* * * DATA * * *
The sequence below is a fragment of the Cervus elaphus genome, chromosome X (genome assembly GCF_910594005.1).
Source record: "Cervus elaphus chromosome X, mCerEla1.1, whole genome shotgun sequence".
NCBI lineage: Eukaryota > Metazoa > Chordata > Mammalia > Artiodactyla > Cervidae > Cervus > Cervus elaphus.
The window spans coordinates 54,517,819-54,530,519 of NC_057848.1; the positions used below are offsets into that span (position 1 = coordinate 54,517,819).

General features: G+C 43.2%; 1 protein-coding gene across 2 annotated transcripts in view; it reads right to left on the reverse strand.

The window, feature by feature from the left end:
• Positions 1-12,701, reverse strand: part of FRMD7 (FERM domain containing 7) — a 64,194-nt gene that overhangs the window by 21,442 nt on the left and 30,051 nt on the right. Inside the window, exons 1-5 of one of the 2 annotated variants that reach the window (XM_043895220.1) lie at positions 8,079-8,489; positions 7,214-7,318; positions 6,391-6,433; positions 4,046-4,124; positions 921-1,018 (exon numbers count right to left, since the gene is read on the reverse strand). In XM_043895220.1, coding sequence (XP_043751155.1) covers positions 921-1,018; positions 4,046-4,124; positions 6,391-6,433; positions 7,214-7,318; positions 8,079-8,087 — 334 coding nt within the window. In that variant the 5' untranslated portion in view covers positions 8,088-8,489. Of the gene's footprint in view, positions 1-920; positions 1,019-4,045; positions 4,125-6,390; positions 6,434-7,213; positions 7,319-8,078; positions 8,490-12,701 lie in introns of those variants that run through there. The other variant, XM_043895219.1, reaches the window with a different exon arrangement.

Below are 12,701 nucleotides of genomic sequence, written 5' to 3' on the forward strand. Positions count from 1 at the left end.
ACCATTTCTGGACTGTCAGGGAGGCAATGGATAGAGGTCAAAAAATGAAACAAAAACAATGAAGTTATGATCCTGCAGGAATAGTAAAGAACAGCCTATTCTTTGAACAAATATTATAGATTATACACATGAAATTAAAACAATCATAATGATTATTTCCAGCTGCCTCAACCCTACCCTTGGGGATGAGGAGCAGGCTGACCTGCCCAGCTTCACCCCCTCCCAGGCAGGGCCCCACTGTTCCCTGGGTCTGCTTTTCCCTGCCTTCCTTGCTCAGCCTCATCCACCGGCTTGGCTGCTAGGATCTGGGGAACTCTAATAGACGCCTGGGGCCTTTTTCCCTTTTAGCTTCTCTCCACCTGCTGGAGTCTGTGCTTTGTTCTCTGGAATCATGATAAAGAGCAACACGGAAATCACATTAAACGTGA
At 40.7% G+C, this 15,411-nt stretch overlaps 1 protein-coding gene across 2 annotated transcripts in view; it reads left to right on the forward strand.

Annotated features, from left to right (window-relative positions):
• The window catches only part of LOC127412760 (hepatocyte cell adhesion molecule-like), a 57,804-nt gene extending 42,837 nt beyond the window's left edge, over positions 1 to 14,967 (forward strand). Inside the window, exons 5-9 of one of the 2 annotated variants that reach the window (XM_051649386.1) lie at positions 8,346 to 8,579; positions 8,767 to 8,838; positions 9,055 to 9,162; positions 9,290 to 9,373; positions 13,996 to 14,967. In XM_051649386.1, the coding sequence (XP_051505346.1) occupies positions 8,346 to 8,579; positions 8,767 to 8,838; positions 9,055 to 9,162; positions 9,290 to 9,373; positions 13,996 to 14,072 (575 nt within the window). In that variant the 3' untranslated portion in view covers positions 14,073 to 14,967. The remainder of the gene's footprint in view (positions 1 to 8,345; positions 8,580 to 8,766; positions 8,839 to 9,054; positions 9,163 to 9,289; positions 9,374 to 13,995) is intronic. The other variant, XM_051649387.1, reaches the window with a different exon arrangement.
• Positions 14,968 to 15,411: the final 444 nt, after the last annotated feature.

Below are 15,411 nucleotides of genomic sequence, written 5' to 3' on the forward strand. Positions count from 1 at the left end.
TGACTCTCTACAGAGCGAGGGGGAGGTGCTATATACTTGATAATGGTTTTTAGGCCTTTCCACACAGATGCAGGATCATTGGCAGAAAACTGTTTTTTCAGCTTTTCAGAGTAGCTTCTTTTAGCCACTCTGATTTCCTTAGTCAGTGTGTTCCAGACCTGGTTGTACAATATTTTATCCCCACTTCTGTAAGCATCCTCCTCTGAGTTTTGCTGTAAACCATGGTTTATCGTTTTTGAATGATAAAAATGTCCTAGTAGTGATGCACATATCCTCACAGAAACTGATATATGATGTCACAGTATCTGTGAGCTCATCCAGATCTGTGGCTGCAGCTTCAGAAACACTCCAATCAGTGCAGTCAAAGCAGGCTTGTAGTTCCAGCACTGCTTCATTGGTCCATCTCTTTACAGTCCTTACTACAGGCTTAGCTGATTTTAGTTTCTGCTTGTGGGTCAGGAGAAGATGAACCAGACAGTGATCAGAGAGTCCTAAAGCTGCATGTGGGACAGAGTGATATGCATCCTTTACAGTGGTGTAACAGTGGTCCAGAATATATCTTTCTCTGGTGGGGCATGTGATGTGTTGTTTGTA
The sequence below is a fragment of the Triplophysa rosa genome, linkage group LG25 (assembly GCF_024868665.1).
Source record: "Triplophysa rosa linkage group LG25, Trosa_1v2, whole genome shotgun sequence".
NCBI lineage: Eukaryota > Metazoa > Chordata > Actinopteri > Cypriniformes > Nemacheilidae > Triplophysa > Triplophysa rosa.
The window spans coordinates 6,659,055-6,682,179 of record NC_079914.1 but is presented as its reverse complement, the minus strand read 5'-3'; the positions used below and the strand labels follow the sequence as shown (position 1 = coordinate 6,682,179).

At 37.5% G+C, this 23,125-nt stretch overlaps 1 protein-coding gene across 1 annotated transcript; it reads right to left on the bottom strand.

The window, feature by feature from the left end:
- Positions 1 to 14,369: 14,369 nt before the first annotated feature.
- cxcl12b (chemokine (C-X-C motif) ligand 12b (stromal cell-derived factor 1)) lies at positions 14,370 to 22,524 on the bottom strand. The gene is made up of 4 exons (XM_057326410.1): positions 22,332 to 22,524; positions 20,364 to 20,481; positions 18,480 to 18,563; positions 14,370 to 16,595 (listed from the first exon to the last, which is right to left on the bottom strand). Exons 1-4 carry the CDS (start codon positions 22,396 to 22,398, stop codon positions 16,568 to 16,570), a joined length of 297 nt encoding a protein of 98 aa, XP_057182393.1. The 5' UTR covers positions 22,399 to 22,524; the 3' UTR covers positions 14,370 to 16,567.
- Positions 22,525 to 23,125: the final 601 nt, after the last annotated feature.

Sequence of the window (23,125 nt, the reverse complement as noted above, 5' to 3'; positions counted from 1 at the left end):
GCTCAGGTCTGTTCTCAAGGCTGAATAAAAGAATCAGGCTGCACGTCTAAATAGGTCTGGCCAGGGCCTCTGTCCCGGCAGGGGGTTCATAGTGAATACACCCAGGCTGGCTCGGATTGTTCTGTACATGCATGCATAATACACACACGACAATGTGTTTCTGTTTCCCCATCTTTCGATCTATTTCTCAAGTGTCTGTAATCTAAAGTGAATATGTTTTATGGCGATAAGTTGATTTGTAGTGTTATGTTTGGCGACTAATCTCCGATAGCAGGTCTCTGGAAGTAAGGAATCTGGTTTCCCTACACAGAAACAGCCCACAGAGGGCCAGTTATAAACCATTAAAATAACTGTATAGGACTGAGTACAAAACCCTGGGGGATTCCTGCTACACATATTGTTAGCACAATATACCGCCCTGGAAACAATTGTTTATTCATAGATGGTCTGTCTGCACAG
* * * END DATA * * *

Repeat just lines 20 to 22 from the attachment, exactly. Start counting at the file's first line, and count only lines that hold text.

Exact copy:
At 37.5% G+C, this 23,125-nt stretch overlaps 1 protein-coding gene across 1 annotated transcript; it reads right to left on the bottom strand.

The window, feature by feature from the left end:
- Positions 1 to 14,369: 14,369 nt before the first annotated feature.